Researchers confirmed the existence of the unusual monkeys after one was captured and killed by a hunter in 2010. That led to the creation of a team led by field biologist Jeremy Holden determined to photograph the animals in the remote area where very few were left.

The combined efforts of Fauna & Flora International, Biodiversity and Nature Conservation Association and the People Resources and Conservation Foundation led to special camera traps in the mountainous region near China to capture the elusive simians in mid-2011 -- with some images appearing as black and white.

"At night, the cameras take infrared black-and-white images. The first photos were taken in the very early morning, when there was not enough daylight for the color sensors," Momberg said.

Those images have finally been released to the world.

Part of the problem faced by the dwindling snub-nose monkey numbers in this region is that outside researchers and scientists didn't know about them until stories emerged from the area in 2010 of villagers capturing and eating the animals.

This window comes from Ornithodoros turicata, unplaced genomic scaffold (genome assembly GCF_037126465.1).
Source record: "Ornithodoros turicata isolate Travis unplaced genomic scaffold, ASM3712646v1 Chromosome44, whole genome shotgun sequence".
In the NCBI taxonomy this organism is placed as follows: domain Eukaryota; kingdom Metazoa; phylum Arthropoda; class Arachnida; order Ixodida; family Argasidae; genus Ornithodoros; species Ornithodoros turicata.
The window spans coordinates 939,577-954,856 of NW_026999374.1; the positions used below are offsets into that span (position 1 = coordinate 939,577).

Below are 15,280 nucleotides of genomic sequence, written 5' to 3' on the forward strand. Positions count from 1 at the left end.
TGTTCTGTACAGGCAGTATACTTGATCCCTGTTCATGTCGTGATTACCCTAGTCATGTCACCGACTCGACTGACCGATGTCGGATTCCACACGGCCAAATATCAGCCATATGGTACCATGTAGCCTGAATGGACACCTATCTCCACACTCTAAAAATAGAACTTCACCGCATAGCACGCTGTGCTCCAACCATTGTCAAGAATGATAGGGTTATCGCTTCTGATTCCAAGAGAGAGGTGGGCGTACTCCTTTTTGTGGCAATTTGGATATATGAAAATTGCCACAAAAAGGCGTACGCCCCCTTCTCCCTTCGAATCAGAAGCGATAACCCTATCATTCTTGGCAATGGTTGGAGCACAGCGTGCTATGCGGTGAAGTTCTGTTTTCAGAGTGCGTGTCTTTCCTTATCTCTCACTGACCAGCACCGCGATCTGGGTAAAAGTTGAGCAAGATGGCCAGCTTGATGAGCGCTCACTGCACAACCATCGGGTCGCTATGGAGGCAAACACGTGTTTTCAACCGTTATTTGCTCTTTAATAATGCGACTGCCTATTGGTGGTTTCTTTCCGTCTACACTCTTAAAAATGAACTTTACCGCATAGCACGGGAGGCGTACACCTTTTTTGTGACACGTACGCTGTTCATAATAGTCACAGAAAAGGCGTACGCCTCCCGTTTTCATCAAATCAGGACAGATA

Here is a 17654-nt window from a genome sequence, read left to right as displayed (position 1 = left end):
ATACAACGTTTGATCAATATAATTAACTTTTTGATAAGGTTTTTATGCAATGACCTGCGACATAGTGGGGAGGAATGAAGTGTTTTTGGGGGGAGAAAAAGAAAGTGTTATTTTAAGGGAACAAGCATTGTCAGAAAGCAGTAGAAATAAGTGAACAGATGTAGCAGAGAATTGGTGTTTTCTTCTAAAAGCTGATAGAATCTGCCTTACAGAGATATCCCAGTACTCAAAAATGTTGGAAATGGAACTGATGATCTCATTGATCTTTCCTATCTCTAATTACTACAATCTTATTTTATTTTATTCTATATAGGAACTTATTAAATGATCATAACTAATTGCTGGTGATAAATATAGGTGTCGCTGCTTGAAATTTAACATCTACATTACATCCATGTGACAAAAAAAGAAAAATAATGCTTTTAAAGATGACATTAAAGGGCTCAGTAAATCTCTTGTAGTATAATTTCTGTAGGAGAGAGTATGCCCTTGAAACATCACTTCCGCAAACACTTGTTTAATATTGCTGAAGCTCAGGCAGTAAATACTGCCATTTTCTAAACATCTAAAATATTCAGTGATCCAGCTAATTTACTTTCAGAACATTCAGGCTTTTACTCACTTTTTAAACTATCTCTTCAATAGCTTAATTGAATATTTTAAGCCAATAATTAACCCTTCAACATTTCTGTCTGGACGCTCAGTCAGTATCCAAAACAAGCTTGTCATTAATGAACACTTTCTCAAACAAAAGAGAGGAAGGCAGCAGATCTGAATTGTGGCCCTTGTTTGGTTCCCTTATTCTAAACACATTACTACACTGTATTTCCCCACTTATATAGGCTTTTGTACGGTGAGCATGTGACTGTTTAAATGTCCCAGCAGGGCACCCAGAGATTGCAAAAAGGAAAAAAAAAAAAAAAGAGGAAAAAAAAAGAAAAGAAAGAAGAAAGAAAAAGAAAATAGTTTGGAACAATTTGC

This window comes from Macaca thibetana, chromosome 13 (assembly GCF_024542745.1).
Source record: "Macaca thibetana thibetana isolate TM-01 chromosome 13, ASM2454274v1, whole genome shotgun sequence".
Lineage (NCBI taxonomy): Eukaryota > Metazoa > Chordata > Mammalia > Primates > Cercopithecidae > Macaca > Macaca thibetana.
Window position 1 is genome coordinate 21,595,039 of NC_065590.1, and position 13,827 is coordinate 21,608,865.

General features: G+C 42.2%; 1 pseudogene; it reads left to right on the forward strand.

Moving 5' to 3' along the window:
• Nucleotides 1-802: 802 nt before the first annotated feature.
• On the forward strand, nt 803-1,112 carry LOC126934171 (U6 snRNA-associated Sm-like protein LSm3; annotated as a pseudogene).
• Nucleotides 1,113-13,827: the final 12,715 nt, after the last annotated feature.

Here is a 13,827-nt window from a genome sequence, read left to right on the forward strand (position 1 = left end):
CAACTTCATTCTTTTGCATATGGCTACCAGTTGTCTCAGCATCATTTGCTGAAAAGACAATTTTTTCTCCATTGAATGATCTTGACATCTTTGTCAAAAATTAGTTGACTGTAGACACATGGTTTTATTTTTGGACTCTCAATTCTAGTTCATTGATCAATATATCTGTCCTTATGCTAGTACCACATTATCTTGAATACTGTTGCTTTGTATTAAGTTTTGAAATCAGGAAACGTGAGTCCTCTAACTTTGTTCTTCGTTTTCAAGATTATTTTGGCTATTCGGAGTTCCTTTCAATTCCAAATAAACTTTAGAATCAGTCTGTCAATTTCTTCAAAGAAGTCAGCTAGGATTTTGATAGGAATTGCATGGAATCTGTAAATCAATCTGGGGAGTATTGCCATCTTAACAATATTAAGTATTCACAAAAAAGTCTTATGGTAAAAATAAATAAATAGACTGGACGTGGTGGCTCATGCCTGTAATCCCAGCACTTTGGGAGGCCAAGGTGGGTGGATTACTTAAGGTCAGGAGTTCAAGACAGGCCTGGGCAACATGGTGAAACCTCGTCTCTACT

WATCH THIS VIDEO SHOWING SIMILAR SNUB-NOSED MONKEYS IN CHINA:

"We interviewed all hunters in villages surrounding the monkeys' range," Momberg wrote. "As the snub-nosed monkeys come to the ground, especially in early summer to eat young bamboo shoots, they get easily trapped.

"Hunting is done for local meat consumption and wildlife trade. The close proximity to China means there is a huge demand for wildlife products, especially monkey bones, which are processed into medicinal balm," he explained.

The animals also are threatened by Chinese logging companies opening road access for hunters and degrading the snub-nosed monkey habitat, Momberg said.

The animals may soon be classified as critically endangered by the International Union for Conservation of Nature.

The Myanmar monkeys are part of cryptozoology, the study of hidden animals or alleged creatures that have remained undiscovered, despite many anecdotal accounts, like the Loch Ness Monster and the blood-sucking Chupacabra.